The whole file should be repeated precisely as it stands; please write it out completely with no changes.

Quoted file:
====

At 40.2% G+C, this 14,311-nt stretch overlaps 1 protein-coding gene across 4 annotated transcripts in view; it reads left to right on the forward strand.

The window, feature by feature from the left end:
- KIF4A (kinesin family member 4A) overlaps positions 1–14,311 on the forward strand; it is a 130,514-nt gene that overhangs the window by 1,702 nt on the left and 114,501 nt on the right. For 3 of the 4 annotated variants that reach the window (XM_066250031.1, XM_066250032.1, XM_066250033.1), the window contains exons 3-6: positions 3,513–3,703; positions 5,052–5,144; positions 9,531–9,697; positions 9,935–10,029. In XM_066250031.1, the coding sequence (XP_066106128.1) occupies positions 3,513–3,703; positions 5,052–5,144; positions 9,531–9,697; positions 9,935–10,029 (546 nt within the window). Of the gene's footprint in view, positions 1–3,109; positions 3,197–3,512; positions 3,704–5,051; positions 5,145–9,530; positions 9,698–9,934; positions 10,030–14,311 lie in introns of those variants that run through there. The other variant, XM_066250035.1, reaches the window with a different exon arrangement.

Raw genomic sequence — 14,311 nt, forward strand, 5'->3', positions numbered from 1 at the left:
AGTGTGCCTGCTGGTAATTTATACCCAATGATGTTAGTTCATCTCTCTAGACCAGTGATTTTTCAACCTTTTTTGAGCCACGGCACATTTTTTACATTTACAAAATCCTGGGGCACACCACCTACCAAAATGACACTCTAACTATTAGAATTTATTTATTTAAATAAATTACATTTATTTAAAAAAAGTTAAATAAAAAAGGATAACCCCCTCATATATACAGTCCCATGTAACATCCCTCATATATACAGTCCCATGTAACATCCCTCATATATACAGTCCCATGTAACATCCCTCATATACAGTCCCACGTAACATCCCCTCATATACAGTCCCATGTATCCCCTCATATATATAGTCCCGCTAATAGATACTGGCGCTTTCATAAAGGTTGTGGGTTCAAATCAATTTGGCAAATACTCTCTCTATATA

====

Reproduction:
At 40.2% G+C, this 14,311-nt stretch overlaps 1 protein-coding gene across 4 annotated transcripts in view; it reads left to right on the forward strand.

The window, feature by feature from the left end:
- KIF4A (kinesin family member 4A) overlaps positions 1–14,311 on the forward strand; it is a 130,514-nt gene that overhangs the window by 1,702 nt on the left and 114,501 nt on the right. For 3 of the 4 annotated variants that reach the window (XM_066250031.1, XM_066250032.1, XM_066250033.1), the window contains exons 3-6: positions 3,513–3,703; positions 5,052–5,144; positions 9,531–9,697; positions 9,935–10,029. In XM_066250031.1, the coding sequence (XP_066106128.1) occupies positions 3,513–3,703; positions 5,052–5,144; positions 9,531–9,697; positions 9,935–10,029 (546 nt within the window). Of the gene's footprint in view, positions 1–3,109; positions 3,197–3,512; positions 3,704–5,051; positions 5,145–9,530; positions 9,698–9,934; positions 10,030–14,311 lie in introns of those variants that run through there. The other variant, XM_066250035.1, reaches the window with a different exon arrangement.

Raw genomic sequence — 14,311 nt, forward strand, 5'->3', positions numbered from 1 at the left:
AGTGTGCCTGCTGGTAATTTATACCCAATGATGTTAGTTCATCTCTCTAGACCAGTGATTTTTCAACCTTTTTTGAGCCACGGCACATTTTTTACATTTACAAAATCCTGGGGCACACCACCTACCAAAATGACACTCTAACTATTAGAATTTATTTATTTAAATAAATTACATTTATTTAAAAAAAGTTAAATAAAAAAGGATAACCCCCTCATATATACAGTCCCATGTAACATCCCTCATATATACAGTCCCATGTAACATCCCTCATATATACAGTCCCATGTAACATCCCTCATATACAGTCCCACGTAACATCCCCTCATATACAGTCCCATGTATCCCCTCATATATATAGTCCCGCTAATAGATACTGGCGCTTTCATAAAGGTTGTGGGTTCAAATCAATTTGGCAAATACTCTCTCTATATA